5533.171 Sergeant Dennis E. Kancler Memorial Highway.
In addition to any other name prescribed in the Revised Code or otherwise, the road known as state route number eighty-two, commencing at the intersection of that route with interstate route seventy-seven and proceeding in an easterly direction to the boundary of the municipal corporation of Brecksville in Cuyahoga county, shall be known as the "Sergeant Dennis E. Kancler Memorial Highway."
The director of transportation may erect suitable markers along the highway indicating its name.
Added by 129th General AssemblyFile No.170,HB 325, §1, eff. 3/22/2013.
|From Marine Times marinecorpstimes.com
3 MARSOC Marines, dog die in Afghan blaze
Aug. 3, 2011 - 06:00AM
By Andrew d
Three Marine Corps special operators died Sunday along with a military dog after their living quarters caught fire in western Afghanistan.
Staff Sgt. Patrick R. Dolphin, 29, Sgt. Dennis E. Kancler, 26, and Sgt. Christopher M. Wrinkle, 29, were killed in Herat province, according to a Defense Department news release issued late Wednesday. All three were assigned to Marine Corps Forces Special Operations Command's 2nd Marine Special Operations Battalion, based at Camp Lejeune, N.C.
MARSOC officials said only that the men died in a "non-combat" incident, and that the matter is being investigated by U.S. military personnel in Afghanistan.
But other sources with knowledge of the mishap told Marine Corps Times that the men died in a house fire.
A fourth MARSOC Marine and an Army special operator sustained unspecified injures as a result of the incident, said Maj. Jeffrey Landis, a MARSOC spokesman. It's unclear whether they were evacuated from Afghanistan, he said.
A military dog also died in the incident, Landis said. He declined to comment on whether a fire caused the deaths.
Dolphin, of Moscow, Pa., worked as an element leader within the battalion, Landis said. He leaves behind a wife, according to media reports from his hometown.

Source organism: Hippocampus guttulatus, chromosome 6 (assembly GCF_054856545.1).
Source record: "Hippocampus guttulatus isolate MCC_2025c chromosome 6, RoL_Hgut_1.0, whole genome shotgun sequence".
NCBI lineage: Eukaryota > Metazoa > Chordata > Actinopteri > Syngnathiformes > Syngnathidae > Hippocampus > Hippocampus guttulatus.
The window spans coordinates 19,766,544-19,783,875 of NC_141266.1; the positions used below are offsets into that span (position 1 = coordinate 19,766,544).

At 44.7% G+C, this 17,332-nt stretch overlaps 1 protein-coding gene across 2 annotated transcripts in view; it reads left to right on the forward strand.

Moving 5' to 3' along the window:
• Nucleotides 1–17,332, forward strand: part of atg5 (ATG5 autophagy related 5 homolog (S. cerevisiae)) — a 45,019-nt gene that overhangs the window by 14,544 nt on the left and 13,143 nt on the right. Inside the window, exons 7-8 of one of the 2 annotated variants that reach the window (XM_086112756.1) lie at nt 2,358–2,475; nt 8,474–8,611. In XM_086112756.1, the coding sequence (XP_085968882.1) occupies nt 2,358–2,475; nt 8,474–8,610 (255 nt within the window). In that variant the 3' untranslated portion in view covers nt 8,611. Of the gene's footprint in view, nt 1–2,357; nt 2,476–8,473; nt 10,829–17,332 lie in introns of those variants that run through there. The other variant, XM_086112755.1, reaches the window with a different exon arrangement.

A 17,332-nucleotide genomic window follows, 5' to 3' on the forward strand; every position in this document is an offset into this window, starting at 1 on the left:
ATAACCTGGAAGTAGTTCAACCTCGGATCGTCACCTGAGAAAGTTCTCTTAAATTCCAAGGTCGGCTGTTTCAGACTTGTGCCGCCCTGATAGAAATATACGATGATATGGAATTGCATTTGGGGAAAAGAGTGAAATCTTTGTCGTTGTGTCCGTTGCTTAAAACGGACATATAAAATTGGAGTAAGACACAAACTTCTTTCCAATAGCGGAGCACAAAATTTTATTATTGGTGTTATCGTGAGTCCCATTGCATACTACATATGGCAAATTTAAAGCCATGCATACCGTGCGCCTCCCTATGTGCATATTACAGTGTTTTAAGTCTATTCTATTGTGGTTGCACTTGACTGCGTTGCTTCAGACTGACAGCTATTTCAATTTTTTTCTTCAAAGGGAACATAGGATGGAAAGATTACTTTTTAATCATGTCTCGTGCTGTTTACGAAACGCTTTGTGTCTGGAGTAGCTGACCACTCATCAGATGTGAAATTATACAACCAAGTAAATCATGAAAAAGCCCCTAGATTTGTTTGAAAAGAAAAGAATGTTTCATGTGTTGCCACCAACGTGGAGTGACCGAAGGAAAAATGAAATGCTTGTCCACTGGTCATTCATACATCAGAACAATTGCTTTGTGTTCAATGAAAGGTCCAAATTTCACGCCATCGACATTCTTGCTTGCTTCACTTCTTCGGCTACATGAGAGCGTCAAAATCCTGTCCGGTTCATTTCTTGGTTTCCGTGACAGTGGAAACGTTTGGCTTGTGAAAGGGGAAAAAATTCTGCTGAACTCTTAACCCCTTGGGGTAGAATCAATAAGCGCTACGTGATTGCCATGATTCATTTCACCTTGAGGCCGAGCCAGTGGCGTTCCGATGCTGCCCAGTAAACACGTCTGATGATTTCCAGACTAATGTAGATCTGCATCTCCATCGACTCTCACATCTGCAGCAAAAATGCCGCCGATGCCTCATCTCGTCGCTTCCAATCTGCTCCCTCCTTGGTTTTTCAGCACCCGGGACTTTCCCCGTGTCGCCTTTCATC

Kancler, of Brecksville, Ohio, was a joint terminal attack controller. The son of Brecksville's former police chief, he left the Corps a few years ago before deciding to re-enlist, local media reported.
Wrinkle, of Dallastown, Pa., was a dog handler. He leaves behind a fiancée, according to local media.
Few details have emerged about the Marines' mission in Herat province. Security for the region, which borders Iran, transitioned from NATO to Afghan control in late July. Taliban and other groups opposed to government rule have been blamed for the abductions of well-known political and business leaders there, according to report on the province published late last year by the Naval Postgraduate School.
Corruption and rising violence between drug smugglers and Iranian operatives were cited as other security concerns.
Landis said the Marines were on a routine deployment. For MARSOC, that can mean a variety of missions, to include foreign internal defense — that is, "helping the government prosper and protect itself from insurgencies, lawlessness and subversion," he said.
"These were some multi-dimensional operators," Landis said. "They were carrying out the silent success we expect of Marines of this caliber."
|From Northeast Ohio cleveland.com
Marine Sgt. Dennis E. Kancler of Brecksville dies in Afghanistan
Published: Thursday, August 04, 2011, 7:51 AM Updated: Thursday, August 04, 2011, 7:56 AM
BRECKSVILLE, Ohio -- Dennis E. Kancler, the son of former Brecksville Police Chief Dennis A. Kancler, died Sunday in Afghanistan, military officials confirmed Wednesday.
A Marine sergeant who had completed two tours in Iraq, Kancler, 26, died in a noncombat incident with two other Marines in Herat Province. The military offered no other information on the cause of their deaths.
Kancler; Staff Sgt. Patrick Dolphin, 29, of Moscow, Pa.; and Sgt. Christopher Wrinkle, 29, of Dallastown, Pa., were assigned to the 2nd Marine Special Operations Battalion, U.S. Marine Corps Forces Special Operations Command.
Kancler was a "joint terminal attack controller," a highly skilled job in which Kancler ordered military firepower from the air or the ground, said Maj. Jeff Landis, a spokesman for the specials operations command.
Kancler, the father of a 3-year-old son, graduated from Brecksville-Broadview Heights High School in 2003.
He reported to Parris Island in September of the same year, according to a 2008 chamber of commerce newsletter in Jacksonville, N.C., near where Kancler was based at Camp Lejeune.
Kancler was a private person who liked working out and spending time in the woods deer hunting, and he was hoping to finish his degree in sports medicine. He joined the Marines because he wanted to serve his country after the Sept. 11 attacks, he told the chamber of commerce newsletter.
Kancler's sisters, Colleen and Stephanie, are also in the Marines.
The family, who could not be reached for comment, this week drove to Dover Air Force Base in Delaware to meet Kancler's body.
Former Brecksville Police Chief Kancler "was extremely proud of his son and daughters being in the military," current Police Chief Richard Mannarino said.
Mannarino said he spoke Monday morning to the elder Kancler, who said he was notified Sunday night of his son's death. Kancler retired in January after 21 years as chief.
Nosek-McCreery Funeral Home in Brecksville will handle the arrangements.